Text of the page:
Safety is an important matter
During the 5 Elements LARP events, we have always tried to take care of the physical and mental safety of both players and the entire team. After several years of practice and testing various safety mechanics and other related techniques, we have finally established the standards that we now apply to all 5 Elements LARPs. What are these standards and rules? Read about them in this blog entry.
Accidents, illness, and pain in the… soul
Firstly, there is at least one trained medical professional at each of our events. It is a paramedic or a doctor, with a well-equipped first aid kit, ready to help. For most of the day, they wait at the designated place. At night they are ready to respond to the phone call. A phone number is given to all participants. Medical professional is ready for action all the time – from bandaging a cut finger or providing a painkiller, to assisting in more serious accidents (the latter, fortunately, do not happen frequently on our LARPs).
Secondly, on our LARPs the same 24-hour assistance can be provided for those who for some reason feel a mental discomfort during the event, which they cannot cope with on their own. On each LARP, both players and team members can turn to one of the two people responsible for emotional safety – their names, places where they can be found during and directly after the game, and their phone numbers – are also given to participants each time before the LARP starts. Do you need help in a difficult situation or do you just feel you need to talk to someone off-game about your problem? Don’t hesitate to contact these people.
Three comfort colours
Thirdly: in-game safety mechanics. We have been using two complementary systems for some time. One of them is the well-known “color system”: red-yellow-green. During the game, each participant can say one of these words (in English) and all those who hear them should behave accordingly:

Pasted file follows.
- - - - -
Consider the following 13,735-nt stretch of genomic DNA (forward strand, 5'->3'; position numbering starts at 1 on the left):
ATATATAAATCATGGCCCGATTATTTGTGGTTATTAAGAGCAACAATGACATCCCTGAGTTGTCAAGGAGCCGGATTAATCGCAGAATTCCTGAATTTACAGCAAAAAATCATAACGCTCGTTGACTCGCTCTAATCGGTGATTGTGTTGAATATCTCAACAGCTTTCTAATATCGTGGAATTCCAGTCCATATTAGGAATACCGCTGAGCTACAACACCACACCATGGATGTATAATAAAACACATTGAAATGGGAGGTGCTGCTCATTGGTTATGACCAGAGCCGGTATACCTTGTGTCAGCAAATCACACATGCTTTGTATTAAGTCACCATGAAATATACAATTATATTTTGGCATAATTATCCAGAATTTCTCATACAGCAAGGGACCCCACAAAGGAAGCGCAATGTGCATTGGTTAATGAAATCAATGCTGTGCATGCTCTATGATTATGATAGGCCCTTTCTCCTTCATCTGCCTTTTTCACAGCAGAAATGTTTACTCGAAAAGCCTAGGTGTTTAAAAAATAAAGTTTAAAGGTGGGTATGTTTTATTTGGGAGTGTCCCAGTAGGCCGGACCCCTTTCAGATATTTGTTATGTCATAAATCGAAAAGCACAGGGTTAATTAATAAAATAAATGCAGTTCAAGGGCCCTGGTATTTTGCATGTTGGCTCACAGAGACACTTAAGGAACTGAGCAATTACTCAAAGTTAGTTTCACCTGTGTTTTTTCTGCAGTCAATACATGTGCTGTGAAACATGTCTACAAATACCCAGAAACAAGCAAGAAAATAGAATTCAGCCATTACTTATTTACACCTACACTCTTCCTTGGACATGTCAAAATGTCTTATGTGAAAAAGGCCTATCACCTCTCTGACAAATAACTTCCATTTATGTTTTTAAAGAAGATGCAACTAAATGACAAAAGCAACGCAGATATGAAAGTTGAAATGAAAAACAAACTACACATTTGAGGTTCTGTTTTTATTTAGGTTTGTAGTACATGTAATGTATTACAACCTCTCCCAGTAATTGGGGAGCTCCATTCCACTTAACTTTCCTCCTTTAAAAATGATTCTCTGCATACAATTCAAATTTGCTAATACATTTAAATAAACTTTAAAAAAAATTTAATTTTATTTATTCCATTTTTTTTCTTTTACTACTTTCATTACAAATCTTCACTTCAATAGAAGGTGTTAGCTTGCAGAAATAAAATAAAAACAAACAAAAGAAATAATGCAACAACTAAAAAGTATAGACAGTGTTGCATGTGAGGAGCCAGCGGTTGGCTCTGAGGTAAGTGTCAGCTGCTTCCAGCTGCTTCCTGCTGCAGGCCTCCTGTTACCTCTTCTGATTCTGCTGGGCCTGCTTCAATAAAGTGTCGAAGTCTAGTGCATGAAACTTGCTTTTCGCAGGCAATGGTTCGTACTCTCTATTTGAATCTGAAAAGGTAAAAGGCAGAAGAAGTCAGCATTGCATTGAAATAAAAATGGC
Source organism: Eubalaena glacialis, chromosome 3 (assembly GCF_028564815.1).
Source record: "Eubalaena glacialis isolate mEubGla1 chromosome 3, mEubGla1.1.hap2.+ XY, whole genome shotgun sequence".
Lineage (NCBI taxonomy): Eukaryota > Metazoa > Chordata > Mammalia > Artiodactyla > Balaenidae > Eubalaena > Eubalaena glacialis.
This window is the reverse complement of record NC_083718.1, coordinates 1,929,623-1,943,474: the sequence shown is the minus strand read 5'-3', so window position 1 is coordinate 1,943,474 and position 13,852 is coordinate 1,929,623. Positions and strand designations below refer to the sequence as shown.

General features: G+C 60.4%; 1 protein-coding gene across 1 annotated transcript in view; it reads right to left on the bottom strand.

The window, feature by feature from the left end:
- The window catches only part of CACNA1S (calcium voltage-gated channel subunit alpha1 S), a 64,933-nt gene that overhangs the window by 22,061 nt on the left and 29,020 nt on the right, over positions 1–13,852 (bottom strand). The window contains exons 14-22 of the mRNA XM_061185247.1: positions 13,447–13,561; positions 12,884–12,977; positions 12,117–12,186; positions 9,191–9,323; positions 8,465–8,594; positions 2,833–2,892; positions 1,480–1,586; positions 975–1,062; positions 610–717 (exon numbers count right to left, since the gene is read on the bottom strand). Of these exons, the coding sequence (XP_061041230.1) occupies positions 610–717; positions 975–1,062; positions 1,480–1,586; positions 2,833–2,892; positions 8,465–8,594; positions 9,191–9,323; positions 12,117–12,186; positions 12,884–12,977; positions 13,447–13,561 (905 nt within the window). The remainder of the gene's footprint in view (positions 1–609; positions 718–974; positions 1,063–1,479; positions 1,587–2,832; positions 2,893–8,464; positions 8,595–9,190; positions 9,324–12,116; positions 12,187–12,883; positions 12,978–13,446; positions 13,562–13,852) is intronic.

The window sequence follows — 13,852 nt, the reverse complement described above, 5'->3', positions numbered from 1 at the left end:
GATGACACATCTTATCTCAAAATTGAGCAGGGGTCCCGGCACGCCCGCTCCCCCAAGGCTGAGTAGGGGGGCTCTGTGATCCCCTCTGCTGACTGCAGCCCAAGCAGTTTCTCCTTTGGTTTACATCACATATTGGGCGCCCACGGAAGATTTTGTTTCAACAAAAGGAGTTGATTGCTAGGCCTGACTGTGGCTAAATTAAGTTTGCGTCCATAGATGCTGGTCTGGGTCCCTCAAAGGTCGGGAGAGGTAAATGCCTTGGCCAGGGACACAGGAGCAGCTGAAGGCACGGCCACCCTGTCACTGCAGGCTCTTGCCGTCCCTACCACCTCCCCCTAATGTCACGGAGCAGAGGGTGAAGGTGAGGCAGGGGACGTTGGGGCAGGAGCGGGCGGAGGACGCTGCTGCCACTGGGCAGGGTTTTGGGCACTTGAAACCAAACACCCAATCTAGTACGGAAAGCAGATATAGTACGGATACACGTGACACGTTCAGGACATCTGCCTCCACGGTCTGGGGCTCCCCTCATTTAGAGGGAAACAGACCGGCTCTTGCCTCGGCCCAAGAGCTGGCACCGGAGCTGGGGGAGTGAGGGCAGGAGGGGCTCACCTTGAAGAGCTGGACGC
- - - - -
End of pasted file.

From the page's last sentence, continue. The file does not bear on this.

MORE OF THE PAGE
Red – I don’t want to, I’ve had enough
The scene, in which a participant uses this word, is too intense or for some reason, he/she doesn’t want to take part in it. The scene should be stopped immediately. The game after the interruption should be continued as if an unpleasant situation had not happened. A player who uses the word “red” can explain why he/she used the word “safety”, but is not obliged to do so, and it is absolutely forbidden to ask him/her about it.
During a fierce discussion, the character of John called Anna an idiot. Anna uses the word red. Jan can no longer use such offensive words in his conversation with Anna.
While playing the character, Kate grabs Paul’s shoulder tightly and starts pushing him, causing him pain. Paul uses the word red. Kate must let Paul go immediately and should no longer have any physical interaction with him in this scene.
Yellow – let’s keep it on that level
The scene in which the participant uses this word has reached the maximum intensity level for him or her, and it should not be exceeded. In practical terms, this means that we do not go deeper into the discussed topics or do not escalate the conflict.
During a fierce discussion, the character of John called Anna an idiot. Anna uses the word yellow. John may use these or similarly vulgar and offensive words in his conversation with Anna. But he should not use stronger words.
Kate grabs Paul’s shoulder tightly and starts to push him hard, causing him pain. Paul uses the word yellow. Although Kate can continue to push Paul, she shouldn’t do anything else that might hurt him more or interfere with his privacy.
Green – let’s go for more